How did they get enough liquidity to pull off their attack?

The operate() function of Dydx Solo contract is called by a second attacker contract 0x0d…: call here.

This single operate() call contains two successive actions:

  • First, a ActionType.Withdraw of 10000 ETH, to the first attacker contract.

  • Second, a ActionType.Call to the first attacker contract.

What happens here is that DyDx only checks if you have collateral when all the operations you wanted to do are finished. But if you do everything atomically you don’t need a collateral!

Note that the whole exploit will happen inside of the Call action that’s initiated from DyDx. The attacker is going to withdraw the funds they borrowed from DyDx, pull off the exploit, then put the funds back. At the end their account doesn’t have have any debt, so there is no under-collateralization and DyDx doesn’t revert the call.

This is the easy part that gets the 10k ETH needed to do the exploit.

B. The Compound borrow

Like the DyDx borrow, this is only a step used to convert the borrowed ETH to enough WBTC so they can pull off the attack.

This happens in two calls:

  1. mint() to send the collateral to Compound.

  2. borrow() to use the account to borrow the 112 WBTC.

For the curious, the actual WBTC transfer inside of borrow() happens here.

C. bZx position opening

This call opens a Fulcrum position, shorting ETH against WBTC with a x5 leverage. This position is on 1300 ETH (huge).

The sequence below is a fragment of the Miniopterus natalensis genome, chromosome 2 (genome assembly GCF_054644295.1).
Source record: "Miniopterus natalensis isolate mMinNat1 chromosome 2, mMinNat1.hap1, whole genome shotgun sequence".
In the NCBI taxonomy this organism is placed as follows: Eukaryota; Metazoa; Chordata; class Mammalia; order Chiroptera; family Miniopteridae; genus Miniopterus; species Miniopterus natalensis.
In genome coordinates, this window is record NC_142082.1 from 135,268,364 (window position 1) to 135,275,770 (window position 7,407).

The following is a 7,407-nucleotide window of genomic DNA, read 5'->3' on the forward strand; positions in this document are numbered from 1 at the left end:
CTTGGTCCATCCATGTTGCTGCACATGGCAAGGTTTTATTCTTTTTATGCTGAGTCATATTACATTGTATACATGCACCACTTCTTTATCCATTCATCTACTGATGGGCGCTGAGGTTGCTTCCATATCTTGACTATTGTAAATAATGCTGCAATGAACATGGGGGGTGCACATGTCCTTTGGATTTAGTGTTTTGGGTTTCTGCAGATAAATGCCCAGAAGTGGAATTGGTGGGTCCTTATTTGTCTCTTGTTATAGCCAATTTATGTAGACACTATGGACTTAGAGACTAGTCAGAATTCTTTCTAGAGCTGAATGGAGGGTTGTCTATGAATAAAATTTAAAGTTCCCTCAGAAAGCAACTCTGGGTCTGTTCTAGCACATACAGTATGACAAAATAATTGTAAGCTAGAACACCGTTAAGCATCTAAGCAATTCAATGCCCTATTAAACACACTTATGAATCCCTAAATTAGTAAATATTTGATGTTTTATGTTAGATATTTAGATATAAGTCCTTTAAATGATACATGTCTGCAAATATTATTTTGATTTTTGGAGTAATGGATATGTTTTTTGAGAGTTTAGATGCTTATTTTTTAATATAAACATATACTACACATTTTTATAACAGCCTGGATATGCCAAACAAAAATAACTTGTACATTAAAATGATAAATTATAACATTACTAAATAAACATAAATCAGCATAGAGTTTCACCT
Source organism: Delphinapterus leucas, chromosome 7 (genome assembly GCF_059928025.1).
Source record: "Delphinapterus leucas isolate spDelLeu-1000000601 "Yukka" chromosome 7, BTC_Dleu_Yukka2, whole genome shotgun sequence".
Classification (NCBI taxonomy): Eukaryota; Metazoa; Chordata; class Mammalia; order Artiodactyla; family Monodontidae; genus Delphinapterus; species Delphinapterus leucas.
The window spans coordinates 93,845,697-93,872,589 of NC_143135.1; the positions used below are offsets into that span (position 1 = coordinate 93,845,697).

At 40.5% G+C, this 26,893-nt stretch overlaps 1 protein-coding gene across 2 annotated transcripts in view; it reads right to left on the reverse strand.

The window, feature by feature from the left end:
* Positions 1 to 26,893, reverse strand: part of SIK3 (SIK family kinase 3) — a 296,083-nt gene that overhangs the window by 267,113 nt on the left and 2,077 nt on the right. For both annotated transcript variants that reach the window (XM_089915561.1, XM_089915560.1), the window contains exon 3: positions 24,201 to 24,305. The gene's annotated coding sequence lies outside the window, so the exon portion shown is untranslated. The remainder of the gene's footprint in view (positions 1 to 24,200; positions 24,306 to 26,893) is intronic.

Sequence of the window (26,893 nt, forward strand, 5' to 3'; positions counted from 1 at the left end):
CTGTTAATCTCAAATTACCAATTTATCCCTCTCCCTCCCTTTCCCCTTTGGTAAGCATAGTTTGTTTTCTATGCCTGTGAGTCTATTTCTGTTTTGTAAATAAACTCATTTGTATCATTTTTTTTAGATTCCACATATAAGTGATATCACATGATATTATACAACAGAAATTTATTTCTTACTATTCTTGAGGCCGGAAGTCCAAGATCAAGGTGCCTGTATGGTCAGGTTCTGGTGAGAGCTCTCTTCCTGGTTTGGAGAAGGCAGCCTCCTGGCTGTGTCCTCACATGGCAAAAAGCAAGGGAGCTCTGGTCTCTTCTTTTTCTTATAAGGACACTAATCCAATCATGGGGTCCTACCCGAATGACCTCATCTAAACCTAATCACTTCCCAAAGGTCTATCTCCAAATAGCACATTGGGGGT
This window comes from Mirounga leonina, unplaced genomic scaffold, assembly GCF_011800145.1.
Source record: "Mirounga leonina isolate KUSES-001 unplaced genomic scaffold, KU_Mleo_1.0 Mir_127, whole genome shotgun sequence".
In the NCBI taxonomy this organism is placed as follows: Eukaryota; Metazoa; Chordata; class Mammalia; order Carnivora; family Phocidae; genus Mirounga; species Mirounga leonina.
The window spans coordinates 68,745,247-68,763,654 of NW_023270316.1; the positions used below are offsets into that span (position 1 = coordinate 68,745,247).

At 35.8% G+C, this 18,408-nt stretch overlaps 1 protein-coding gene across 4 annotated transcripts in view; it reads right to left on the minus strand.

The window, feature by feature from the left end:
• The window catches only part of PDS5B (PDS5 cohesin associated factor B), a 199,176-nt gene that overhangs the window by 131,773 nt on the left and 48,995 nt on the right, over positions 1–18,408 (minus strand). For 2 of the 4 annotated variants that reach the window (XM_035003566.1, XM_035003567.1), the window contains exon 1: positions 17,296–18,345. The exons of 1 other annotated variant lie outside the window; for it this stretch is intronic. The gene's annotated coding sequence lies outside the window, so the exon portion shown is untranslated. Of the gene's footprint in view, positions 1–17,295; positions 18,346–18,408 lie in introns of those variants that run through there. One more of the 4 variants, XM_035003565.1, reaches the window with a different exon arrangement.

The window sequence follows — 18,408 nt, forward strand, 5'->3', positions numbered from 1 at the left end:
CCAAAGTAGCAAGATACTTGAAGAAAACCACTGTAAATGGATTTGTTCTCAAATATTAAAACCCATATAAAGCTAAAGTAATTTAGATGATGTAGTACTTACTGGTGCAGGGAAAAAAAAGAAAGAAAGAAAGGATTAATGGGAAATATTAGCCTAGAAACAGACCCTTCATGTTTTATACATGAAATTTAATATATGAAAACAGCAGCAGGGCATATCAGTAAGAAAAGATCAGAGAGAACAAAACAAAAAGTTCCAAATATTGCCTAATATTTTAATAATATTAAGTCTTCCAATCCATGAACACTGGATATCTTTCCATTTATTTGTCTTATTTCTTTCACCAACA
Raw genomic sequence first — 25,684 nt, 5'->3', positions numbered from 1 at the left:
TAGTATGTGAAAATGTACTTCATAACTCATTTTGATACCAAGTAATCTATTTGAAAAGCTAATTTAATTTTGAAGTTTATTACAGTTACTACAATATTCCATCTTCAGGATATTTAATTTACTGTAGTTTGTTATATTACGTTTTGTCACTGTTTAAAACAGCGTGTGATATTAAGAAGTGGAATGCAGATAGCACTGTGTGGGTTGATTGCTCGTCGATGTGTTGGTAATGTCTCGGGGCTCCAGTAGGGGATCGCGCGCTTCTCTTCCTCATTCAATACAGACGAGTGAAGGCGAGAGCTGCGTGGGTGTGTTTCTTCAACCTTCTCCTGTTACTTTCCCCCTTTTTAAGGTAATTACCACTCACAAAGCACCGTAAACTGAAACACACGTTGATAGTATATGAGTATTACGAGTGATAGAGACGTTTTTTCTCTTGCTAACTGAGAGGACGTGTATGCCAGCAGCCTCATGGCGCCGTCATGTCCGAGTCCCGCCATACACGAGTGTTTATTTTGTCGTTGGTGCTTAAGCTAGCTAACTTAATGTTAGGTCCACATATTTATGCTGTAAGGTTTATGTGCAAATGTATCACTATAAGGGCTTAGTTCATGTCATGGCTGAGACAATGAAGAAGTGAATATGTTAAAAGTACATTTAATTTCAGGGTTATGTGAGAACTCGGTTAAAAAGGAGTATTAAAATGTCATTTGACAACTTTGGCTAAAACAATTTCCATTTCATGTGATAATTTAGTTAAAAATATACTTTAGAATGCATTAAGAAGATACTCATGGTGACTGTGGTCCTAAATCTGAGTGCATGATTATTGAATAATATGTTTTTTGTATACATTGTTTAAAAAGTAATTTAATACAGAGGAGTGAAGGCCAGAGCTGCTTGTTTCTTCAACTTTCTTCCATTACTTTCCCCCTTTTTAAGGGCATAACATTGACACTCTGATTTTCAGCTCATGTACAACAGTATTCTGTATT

Internally, bZx uses Kyber to determine the mid-price for the tokens involved in the position (it averages the price from both directions: call 1, call 2). The prices it gets are all representing the correct market prices. As this tweet also points out, Uniswap is not used as a price feed.

The slippage risk

However, when you open a position like this, it needs to convert these 1300 ETH multiplied by the leverage, to WBTC, which becomes your collateral.

The conversion is sent through Kyber. Kyber queries each reserve, but no reserve seems to have enough liquidity to fulfill that order alone, except for Uniswap. So the order is routed to Uniswap.

For such a huge volume, going through Uniswap skews the price a lot: bZx sends 5637 ETH, receives 51 WBTC. That’s 110 BTC/ETH where the normal price is closer to 36 BTC/ETH!

This is normally fine, as the position is overcollateralized by at least 20%, so you would need a slippage bigger than that to cause a problem. But here it was the case, so the slippage caused a loss that ate into the lending pool.

The bZx bug

However, this seems to be an intentional design: the code also makes sure that the caller account is fully collateralized after everything is finished. If it is not, the call should revert.

So if there is a huge loss caused by slippage, the caller would not have enough collateral and the call would revert. This makes sense, and other contracts like DyDx have a similar design (see above).

It is supposed to be enforced by this code that the position is still collateralized enough:

require ((
         loanDataBytes.length == 0 && // Kyber only
         sentAmounts[6] == sentAmounts[1]) || // newLoanAmount
   "unhealthy position"

But because of a logic bug, the first part of that condition is true and the shouldLiquidate() is never called (you can check in the trace). So when the call should have reverted, it didn’t.

Lev Livnev has a more detailed writeup of the call stack that leads to that bug.